Have you ever found yourself in a situation where you asked a team member of yours to complete a piece of work by a specific deadline only to find that when that deadline arrives? Surprise! The work isn’t done, and to make matters even worse, you don’t get the work, but what you do get is a whole bunch of excuses or fancy reasons as to why the work wasn’t completed in the first place.

 Suppose this is something that you’ve suffered from. In that case, I’m sure you find it incredibly frustrating, and what’s worse is that this could lead to a culture of people generally not doing the things they say they are going to do, which is terrible for business. Hence, I wanted to share this tool with you that I think can help you; it’s called the no surprises policy, and it was created by accident in a coaching session with a client.

This client explained to me that a team member didn’t follow through on their commitment, which created a lot of frustration for this person, so we came up with a plan of how we’re going to stop this from happening in the future.

That’s where the no surprises policy was born, and the way that it works is with no surprises, you either follow through on your commitments, you complete the thing that you say you’re going to do or you manage expectations, you communicate well in advance, so no surprises: complete or communicate, get your team together and explain that from now on we are going to have a no surprises policy in our business and what that means is that if you make a commitment which is essentially an agreement to complete something by a specific deadline that you expect them to follow through on their promises.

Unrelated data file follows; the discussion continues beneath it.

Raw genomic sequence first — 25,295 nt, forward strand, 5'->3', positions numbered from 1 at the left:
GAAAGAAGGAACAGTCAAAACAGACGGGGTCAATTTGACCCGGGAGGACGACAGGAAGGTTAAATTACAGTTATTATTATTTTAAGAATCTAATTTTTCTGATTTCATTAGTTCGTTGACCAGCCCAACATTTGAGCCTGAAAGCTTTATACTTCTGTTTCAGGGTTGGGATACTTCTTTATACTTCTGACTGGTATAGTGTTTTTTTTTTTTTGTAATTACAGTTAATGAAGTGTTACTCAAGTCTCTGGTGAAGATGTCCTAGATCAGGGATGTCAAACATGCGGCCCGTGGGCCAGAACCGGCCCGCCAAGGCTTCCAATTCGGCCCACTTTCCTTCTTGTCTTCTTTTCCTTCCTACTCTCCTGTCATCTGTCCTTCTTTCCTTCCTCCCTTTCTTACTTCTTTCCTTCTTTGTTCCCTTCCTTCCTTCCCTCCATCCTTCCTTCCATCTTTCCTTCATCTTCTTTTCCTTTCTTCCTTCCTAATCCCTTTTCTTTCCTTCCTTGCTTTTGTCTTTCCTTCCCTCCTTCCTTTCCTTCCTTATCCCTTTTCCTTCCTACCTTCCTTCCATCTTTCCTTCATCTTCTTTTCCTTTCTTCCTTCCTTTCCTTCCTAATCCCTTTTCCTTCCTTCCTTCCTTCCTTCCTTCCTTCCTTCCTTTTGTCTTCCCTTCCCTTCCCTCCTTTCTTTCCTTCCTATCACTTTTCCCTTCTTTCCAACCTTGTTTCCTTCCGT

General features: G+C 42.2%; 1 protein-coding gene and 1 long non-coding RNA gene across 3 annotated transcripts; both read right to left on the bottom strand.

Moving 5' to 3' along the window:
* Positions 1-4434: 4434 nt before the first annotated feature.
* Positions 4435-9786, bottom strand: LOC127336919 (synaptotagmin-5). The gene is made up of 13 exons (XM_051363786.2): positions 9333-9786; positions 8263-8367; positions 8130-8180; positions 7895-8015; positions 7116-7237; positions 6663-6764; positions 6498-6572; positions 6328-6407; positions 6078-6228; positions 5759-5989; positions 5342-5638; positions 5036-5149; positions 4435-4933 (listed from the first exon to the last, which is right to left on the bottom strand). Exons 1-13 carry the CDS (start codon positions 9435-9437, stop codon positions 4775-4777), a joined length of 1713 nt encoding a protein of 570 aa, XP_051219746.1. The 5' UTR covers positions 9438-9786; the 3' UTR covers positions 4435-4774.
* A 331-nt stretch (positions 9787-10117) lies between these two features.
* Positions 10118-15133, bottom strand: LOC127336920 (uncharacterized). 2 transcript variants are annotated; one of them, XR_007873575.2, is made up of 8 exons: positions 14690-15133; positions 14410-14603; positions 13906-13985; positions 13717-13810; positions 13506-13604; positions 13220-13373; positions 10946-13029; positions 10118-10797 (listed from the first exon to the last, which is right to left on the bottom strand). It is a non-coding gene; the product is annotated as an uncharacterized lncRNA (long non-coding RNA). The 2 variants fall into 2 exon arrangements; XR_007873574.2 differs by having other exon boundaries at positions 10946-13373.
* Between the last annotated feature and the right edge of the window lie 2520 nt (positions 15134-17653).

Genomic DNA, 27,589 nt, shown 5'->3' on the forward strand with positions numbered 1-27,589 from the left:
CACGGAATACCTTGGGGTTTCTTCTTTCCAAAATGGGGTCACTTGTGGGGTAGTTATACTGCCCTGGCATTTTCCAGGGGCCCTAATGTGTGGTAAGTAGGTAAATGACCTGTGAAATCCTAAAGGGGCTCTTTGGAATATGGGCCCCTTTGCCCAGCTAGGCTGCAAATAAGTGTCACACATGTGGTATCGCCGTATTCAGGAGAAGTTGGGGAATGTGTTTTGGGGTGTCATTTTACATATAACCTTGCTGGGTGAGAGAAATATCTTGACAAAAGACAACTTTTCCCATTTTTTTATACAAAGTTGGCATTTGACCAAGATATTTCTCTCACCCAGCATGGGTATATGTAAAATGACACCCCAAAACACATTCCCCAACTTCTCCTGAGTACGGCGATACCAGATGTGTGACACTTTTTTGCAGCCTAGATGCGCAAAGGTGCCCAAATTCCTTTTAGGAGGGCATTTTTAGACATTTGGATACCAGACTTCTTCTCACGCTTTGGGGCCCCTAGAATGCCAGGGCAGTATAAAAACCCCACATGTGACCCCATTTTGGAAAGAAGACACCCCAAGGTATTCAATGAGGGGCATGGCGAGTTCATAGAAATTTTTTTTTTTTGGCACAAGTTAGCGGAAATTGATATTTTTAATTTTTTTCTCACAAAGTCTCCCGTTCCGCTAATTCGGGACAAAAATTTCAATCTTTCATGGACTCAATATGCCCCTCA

However, if they are unable to, then what they need to do is communicate well in advance and manage your expectations, and frame up that there’s a risk that they might not be able to do the piece of work that way, you are in a position whereas the line manager or as the leader of the business you can decide as to whether the thing that you’ve asked to be done should be prioritised or if there genuinely should be something else that gets prioritised. 

People keeping their commitments, following through on their promises, or taking personal responsibility to manage expectations is one of the key ingredients to having a high-performance team. 

If you’re looking for more new business advice, then we’d like to see you every week on “Mind Your Own Business,”

Marco Soares is an award-winning business coach based in Sussex and is available if you’d like help implementing any of the tactics from “Mind Your Own Business”.